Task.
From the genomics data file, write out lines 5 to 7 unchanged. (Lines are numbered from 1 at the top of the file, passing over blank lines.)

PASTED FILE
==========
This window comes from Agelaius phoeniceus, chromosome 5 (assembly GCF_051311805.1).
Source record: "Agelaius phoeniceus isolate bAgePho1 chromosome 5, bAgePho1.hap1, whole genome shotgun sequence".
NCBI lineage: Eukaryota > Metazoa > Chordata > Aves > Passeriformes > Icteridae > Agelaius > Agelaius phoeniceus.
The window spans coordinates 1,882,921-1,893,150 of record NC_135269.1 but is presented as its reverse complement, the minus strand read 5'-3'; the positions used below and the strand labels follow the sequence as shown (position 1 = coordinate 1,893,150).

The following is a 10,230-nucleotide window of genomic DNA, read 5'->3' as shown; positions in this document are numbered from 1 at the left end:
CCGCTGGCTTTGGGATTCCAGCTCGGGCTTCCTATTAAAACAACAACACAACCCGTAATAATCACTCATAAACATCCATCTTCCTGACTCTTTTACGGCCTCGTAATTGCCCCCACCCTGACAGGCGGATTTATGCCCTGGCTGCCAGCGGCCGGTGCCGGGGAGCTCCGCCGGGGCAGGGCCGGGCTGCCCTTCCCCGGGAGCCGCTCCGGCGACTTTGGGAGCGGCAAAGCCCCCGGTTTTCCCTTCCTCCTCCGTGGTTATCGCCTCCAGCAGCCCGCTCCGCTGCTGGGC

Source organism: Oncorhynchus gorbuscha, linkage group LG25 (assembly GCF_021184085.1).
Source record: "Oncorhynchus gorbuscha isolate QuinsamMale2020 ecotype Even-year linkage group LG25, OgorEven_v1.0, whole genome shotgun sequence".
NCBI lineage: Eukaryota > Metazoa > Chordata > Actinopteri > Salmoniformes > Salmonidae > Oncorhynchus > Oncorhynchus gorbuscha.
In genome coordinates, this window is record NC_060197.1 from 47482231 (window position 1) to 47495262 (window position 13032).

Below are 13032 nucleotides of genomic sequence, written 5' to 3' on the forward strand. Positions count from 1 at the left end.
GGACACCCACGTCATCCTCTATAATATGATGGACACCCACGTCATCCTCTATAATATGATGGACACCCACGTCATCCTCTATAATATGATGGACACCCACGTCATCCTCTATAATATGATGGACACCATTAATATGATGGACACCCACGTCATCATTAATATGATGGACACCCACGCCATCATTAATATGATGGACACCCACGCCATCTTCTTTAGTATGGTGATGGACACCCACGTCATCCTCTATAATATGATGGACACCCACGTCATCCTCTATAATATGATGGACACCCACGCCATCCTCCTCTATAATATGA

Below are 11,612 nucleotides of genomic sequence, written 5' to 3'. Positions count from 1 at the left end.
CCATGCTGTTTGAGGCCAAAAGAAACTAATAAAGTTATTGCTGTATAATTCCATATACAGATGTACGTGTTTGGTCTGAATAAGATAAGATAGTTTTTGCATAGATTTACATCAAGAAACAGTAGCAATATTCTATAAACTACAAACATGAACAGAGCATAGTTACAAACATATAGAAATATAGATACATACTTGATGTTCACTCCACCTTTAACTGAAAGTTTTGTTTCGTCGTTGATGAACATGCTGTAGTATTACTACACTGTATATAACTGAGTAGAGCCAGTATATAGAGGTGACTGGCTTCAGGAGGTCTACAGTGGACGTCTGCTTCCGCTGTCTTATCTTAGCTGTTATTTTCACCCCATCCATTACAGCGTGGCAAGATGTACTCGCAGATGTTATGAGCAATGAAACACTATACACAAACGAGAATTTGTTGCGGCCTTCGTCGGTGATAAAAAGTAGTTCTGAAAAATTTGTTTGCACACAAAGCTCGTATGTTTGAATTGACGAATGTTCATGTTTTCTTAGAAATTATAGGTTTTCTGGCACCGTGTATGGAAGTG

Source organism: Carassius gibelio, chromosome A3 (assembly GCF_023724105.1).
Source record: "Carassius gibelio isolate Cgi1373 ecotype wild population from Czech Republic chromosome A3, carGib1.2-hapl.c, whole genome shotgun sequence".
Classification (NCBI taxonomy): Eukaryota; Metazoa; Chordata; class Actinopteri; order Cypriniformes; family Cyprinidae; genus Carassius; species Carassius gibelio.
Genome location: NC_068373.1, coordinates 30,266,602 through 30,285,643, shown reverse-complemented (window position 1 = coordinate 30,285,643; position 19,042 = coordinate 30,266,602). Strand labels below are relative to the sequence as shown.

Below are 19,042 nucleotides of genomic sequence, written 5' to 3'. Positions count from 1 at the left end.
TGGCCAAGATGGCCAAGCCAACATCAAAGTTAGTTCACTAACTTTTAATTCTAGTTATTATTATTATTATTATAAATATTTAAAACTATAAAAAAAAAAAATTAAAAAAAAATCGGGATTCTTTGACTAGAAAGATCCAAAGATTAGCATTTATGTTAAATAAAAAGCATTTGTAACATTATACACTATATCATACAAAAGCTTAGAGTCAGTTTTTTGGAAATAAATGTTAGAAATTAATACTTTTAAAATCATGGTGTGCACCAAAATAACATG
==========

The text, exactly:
The following is a 10,230-nucleotide window of genomic DNA, read 5'->3' as shown; positions in this document are numbered from 1 at the left end:
CCGCTGGCTTTGGGATTCCAGCTCGGGCTTCCTATTAAAACAACAACACAACCCGTAATAATCACTCATAAACATCCATCTTCCTGACTCTTTTACGGCCTCGTAATTGCCCCCACCCTGACAGGCGGATTTATGCCCTGGCTGCCAGCGGCCGGTGCCGGGGAGCTCCGCCGGGGCAGGGCCGGGCTGCCCTTCCCCGGGAGCCGCTCCGGCGACTTTGGGAGCGGCAAAGCCCCCGGTTTTCCCTTCCTCCTCCGTGGTTATCGCCTCCAGCAGCCCGCTCCGCTGCTGGGC

Source organism: Oncorhynchus gorbuscha, linkage group LG25 (assembly GCF_021184085.1).